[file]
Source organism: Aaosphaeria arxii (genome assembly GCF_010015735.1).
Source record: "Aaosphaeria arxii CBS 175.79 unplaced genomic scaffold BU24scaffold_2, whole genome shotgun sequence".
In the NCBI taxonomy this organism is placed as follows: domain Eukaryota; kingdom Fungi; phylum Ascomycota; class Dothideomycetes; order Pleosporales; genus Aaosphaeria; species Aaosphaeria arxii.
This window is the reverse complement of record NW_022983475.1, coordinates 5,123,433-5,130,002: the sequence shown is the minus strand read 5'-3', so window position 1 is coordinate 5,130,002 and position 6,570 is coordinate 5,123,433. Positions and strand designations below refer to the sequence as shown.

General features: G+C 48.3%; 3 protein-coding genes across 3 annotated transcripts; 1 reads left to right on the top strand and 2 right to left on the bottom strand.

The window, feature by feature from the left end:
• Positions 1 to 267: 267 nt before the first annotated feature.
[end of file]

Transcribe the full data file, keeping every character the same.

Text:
Source organism: Aaosphaeria arxii (genome assembly GCF_010015735.1).
Source record: "Aaosphaeria arxii CBS 175.79 unplaced genomic scaffold BU24scaffold_2, whole genome shotgun sequence".
In the NCBI taxonomy this organism is placed as follows: domain Eukaryota; kingdom Fungi; phylum Ascomycota; class Dothideomycetes; order Pleosporales; genus Aaosphaeria; species Aaosphaeria arxii.
This window is the reverse complement of record NW_022983475.1, coordinates 5,123,433-5,130,002: the sequence shown is the minus strand read 5'-3', so window position 1 is coordinate 5,130,002 and position 6,570 is coordinate 5,123,433. Positions and strand designations below refer to the sequence as shown.

General features: G+C 48.3%; 3 protein-coding genes across 3 annotated transcripts; 1 reads left to right on the top strand and 2 right to left on the bottom strand.

The window, feature by feature from the left end:
• Positions 1 to 267: 267 nt before the first annotated feature.